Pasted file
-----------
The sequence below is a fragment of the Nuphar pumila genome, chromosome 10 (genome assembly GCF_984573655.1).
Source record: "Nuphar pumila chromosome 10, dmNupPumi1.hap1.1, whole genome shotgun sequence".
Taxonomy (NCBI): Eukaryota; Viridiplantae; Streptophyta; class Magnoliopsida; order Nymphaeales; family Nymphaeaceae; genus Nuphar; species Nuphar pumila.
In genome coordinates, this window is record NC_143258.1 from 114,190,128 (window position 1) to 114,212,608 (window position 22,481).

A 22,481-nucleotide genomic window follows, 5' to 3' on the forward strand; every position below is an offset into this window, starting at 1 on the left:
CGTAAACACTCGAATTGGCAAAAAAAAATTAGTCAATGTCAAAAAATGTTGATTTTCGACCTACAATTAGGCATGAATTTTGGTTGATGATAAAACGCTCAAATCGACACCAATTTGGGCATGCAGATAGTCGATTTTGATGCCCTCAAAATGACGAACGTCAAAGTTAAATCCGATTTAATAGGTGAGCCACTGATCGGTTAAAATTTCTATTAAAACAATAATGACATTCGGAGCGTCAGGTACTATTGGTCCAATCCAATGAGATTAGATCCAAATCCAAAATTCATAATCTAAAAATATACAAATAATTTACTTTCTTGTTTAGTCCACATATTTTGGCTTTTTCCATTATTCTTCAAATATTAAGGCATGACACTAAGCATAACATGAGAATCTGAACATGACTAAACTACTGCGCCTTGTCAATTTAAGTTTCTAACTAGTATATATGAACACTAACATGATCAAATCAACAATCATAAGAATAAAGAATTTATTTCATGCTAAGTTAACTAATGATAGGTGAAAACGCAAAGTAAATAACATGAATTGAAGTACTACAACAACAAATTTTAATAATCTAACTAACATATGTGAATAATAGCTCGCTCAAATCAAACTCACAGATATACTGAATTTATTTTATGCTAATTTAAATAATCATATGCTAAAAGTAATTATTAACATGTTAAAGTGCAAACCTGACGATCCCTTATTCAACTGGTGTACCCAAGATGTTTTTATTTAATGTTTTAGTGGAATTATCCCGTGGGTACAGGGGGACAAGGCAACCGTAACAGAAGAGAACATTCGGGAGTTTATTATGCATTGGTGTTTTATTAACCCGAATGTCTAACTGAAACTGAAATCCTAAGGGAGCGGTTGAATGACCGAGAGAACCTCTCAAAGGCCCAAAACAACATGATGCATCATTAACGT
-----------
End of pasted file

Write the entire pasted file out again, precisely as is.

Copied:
The sequence below is a fragment of the Nuphar pumila genome, chromosome 10 (genome assembly GCF_984573655.1).
Source record: "Nuphar pumila chromosome 10, dmNupPumi1.hap1.1, whole genome shotgun sequence".
Taxonomy (NCBI): Eukaryota; Viridiplantae; Streptophyta; class Magnoliopsida; order Nymphaeales; family Nymphaeaceae; genus Nuphar; species Nuphar pumila.
In genome coordinates, this window is record NC_143258.1 from 114,190,128 (window position 1) to 114,212,608 (window position 22,481).

A 22,481-nucleotide genomic window follows, 5' to 3' on the forward strand; every position below is an offset into this window, starting at 1 on the left:
CGTAAACACTCGAATTGGCAAAAAAAAATTAGTCAATGTCAAAAAATGTTGATTTTCGACCTACAATTAGGCATGAATTTTGGTTGATGATAAAACGCTCAAATCGACACCAATTTGGGCATGCAGATAGTCGATTTTGATGCCCTCAAAATGACGAACGTCAAAGTTAAATCCGATTTAATAGGTGAGCCACTGATCGGTTAAAATTTCTATTAAAACAATAATGACATTCGGAGCGTCAGGTACTATTGGTCCAATCCAATGAGATTAGATCCAAATCCAAAATTCATAATCTAAAAATATACAAATAATTTACTTTCTTGTTTAGTCCACATATTTTGGCTTTTTCCATTATTCTTCAAATATTAAGGCATGACACTAAGCATAACATGAGAATCTGAACATGACTAAACTACTGCGCCTTGTCAATTTAAGTTTCTAACTAGTATATATGAACACTAACATGATCAAATCAACAATCATAAGAATAAAGAATTTATTTCATGCTAAGTTAACTAATGATAGGTGAAAACGCAAAGTAAATAACATGAATTGAAGTACTACAACAACAAATTTTAATAATCTAACTAACATATGTGAATAATAGCTCGCTCAAATCAAACTCACAGATATACTGAATTTATTTTATGCTAATTTAAATAATCATATGCTAAAAGTAATTATTAACATGTTAAAGTGCAAACCTGACGATCCCTTATTCAACTGGTGTACCCAAGATGTTTTTATTTAATGTTTTAGTGGAATTATCCCGTGGGTACAGGGGGACAAGGCAACCGTAACAGAAGAGAACATTCGGGAGTTTATTATGCATTGGTGTTTTATTAACCCGAATGTCTAACTGAAACTGAAATCCTAAGGGAGCGGTTGAATGACCGAGAGAACCTCTCAAAGGCCCAAAACAACATGATGCATCATTAACGT